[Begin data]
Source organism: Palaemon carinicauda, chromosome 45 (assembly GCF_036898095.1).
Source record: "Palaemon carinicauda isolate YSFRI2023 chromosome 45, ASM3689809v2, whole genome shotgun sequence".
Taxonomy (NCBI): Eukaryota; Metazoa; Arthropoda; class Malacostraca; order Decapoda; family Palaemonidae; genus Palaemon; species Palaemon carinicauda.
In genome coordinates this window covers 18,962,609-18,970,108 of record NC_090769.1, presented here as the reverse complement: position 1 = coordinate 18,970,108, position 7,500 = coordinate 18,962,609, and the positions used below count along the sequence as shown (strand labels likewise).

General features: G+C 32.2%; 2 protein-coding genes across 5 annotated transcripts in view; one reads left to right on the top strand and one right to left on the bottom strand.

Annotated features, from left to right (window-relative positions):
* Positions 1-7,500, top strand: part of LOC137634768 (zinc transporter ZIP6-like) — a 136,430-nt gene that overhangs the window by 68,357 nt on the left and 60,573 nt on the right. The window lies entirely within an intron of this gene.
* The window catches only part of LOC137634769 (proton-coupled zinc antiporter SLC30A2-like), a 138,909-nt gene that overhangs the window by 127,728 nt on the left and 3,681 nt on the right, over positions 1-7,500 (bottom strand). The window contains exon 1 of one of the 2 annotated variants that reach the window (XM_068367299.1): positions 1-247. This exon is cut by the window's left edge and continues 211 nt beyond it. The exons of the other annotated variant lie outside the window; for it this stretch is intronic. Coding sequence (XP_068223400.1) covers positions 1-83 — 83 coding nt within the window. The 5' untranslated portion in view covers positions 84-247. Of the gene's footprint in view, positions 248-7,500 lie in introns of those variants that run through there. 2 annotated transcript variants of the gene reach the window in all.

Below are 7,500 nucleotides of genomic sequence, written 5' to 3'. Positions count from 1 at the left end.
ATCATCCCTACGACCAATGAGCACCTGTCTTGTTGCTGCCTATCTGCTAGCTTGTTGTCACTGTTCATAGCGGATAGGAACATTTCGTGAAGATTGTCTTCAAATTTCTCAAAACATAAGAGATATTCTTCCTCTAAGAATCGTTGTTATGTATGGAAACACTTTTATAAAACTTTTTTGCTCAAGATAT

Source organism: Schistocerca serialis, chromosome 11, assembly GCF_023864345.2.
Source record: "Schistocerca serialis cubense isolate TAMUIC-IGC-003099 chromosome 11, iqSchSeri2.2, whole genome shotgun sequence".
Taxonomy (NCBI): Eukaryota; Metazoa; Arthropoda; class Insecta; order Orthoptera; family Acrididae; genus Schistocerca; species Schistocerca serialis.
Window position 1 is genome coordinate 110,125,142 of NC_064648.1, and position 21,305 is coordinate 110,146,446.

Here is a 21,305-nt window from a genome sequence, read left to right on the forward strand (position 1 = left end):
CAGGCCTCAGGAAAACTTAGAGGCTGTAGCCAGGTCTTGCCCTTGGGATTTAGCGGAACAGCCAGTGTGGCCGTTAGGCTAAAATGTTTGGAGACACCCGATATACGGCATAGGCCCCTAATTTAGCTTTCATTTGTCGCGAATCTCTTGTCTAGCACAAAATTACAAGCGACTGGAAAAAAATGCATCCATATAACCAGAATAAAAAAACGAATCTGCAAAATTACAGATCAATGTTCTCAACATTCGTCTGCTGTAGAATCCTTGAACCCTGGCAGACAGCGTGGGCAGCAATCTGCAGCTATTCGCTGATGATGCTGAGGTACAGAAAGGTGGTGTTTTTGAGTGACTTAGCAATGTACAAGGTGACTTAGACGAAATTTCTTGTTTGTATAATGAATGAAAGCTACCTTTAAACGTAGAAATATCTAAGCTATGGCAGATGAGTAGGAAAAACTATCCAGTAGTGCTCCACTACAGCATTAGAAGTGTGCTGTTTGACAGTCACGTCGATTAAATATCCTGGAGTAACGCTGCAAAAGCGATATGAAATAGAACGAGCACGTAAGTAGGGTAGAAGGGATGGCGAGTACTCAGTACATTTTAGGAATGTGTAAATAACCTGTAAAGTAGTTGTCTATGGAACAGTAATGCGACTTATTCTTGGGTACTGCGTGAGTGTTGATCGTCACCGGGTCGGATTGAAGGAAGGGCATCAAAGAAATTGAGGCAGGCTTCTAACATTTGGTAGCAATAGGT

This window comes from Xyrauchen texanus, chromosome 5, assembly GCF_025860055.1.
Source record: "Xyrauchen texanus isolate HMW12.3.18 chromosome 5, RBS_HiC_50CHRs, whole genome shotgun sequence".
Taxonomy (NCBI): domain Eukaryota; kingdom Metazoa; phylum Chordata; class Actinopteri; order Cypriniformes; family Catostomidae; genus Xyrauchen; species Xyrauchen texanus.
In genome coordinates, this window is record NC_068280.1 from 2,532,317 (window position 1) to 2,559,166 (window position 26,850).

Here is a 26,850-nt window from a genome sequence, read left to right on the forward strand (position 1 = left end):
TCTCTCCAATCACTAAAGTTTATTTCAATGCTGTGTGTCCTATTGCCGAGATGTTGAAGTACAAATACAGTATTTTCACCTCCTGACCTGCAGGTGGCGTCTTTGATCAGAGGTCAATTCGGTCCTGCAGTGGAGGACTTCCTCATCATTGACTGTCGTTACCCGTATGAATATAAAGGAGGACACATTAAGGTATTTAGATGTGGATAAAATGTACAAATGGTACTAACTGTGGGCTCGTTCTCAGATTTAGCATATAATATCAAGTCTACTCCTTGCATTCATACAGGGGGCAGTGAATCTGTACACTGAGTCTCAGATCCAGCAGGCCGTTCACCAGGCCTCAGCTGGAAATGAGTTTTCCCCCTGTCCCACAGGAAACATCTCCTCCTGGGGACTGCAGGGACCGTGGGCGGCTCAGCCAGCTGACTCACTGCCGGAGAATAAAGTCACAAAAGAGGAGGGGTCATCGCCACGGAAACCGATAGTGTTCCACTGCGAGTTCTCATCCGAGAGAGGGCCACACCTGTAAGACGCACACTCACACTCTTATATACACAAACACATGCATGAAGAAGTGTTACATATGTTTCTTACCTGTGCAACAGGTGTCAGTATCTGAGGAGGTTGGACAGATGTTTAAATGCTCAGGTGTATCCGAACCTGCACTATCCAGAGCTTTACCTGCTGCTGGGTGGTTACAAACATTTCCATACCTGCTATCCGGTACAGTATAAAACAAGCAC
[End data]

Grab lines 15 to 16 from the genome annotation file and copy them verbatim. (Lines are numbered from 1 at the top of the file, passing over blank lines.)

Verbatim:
Here is a 21,305-nt window from a genome sequence, read left to right on the forward strand (position 1 = left end):
CAGGCCTCAGGAAAACTTAGAGGCTGTAGCCAGGTCTTGCCCTTGGGATTTAGCGGAACAGCCAGTGTGGCCGTTAGGCTAAAATGTTTGGAGACACCCGATATACGGCATAGGCCCCTAATTTAGCTTTCATTTGTCGCGAATCTCTTGTCTAGCACAAAATTACAAGCGACTGGAAAAAAATGCATCCATATAACCAGAATAAAAAAACGAATCTGCAAAATTACAGATCAATGTTCTCAACATTCGTCTGCTGTAGAATCCTTGAACCCTGGCAGACAGCGTGGGCAGCAATCTGCAGCTATTCGCTGATGATGCTGAGGTACAGAAAGGTGGTGTTTTTGAGTGACTTAGCAATGTACAAGGTGACTTAGACGAAATTTCTTGTTTGTATAATGAATGAAAGCTACCTTTAAACGTAGAAATATCTAAGCTATGGCAGATGAGTAGGAAAAACTATCCAGTAGTGCTCCACTACAGCATTAGAAGTGTGCTGTTTGACAGTCACGTCGATTAAATATCCTGGAGTAACGCTGCAAAAGCGATATGAAATAGAACGAGCACGTAAGTAGGGTAGAAGGGATGGCGAGTACTCAGTACATTTTAGGAATGTGTAAATAACCTGTAAAGTAGTTGTCTATGGAACAGTAATGCGACTTATTCTTGGGTACTGCGTGAGTGTTGATCGTCACCGGGTCGGATTGAAGGAAGGGCATCAAAGAAATTGAGGCAGGCTTCTAACATTTGGTAGCAATAGGT